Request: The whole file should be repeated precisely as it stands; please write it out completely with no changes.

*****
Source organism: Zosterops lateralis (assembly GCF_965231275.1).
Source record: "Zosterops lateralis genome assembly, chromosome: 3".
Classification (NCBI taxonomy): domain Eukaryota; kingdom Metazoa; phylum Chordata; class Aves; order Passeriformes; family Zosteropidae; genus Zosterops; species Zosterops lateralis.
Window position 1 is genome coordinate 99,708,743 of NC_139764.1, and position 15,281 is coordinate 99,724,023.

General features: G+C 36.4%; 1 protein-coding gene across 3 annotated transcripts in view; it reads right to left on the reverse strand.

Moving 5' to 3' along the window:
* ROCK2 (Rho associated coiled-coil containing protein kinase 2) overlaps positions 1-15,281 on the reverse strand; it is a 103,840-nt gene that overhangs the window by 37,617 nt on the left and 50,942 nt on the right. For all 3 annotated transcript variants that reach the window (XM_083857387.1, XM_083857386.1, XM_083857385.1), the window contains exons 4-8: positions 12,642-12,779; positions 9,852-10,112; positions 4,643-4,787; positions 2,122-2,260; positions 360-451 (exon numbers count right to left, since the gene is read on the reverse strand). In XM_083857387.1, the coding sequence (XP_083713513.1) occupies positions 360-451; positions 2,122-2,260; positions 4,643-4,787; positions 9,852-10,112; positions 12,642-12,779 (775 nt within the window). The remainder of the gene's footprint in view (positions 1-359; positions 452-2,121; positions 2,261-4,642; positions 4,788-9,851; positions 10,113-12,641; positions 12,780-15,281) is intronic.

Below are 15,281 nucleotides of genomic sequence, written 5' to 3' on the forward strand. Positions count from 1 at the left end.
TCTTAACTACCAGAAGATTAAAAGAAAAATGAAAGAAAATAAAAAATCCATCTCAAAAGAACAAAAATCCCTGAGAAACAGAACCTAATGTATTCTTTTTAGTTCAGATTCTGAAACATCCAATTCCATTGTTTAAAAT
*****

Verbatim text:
Source organism: Zosterops lateralis (assembly GCF_965231275.1).
Source record: "Zosterops lateralis genome assembly, chromosome: 3".
Classification (NCBI taxonomy): domain Eukaryota; kingdom Metazoa; phylum Chordata; class Aves; order Passeriformes; family Zosteropidae; genus Zosterops; species Zosterops lateralis.
Window position 1 is genome coordinate 99,708,743 of NC_139764.1, and position 15,281 is coordinate 99,724,023.

General features: G+C 36.4%; 1 protein-coding gene across 3 annotated transcripts in view; it reads right to left on the reverse strand.

Moving 5' to 3' along the window:
* ROCK2 (Rho associated coiled-coil containing protein kinase 2) overlaps positions 1-15,281 on the reverse strand; it is a 103,840-nt gene that overhangs the window by 37,617 nt on the left and 50,942 nt on the right. For all 3 annotated transcript variants that reach the window (XM_083857387.1, XM_083857386.1, XM_083857385.1), the window contains exons 4-8: positions 12,642-12,779; positions 9,852-10,112; positions 4,643-4,787; positions 2,122-2,260; positions 360-451 (exon numbers count right to left, since the gene is read on the reverse strand). In XM_083857387.1, the coding sequence (XP_083713513.1) occupies positions 360-451; positions 2,122-2,260; positions 4,643-4,787; positions 9,852-10,112; positions 12,642-12,779 (775 nt within the window). The remainder of the gene's footprint in view (positions 1-359; positions 452-2,121; positions 2,261-4,642; positions 4,788-9,851; positions 10,113-12,641; positions 12,780-15,281) is intronic.

Below are 15,281 nucleotides of genomic sequence, written 5' to 3' on the forward strand. Positions count from 1 at the left end.
TCTTAACTACCAGAAGATTAAAAGAAAAATGAAAGAAAATAAAAAATCCATCTCAAAAGAACAAAAATCCCTGAGAAACAGAACCTAATGTATTCTTTTTAGTTCAGATTCTGAAACATCCAATTCCATTGTTTAAAAT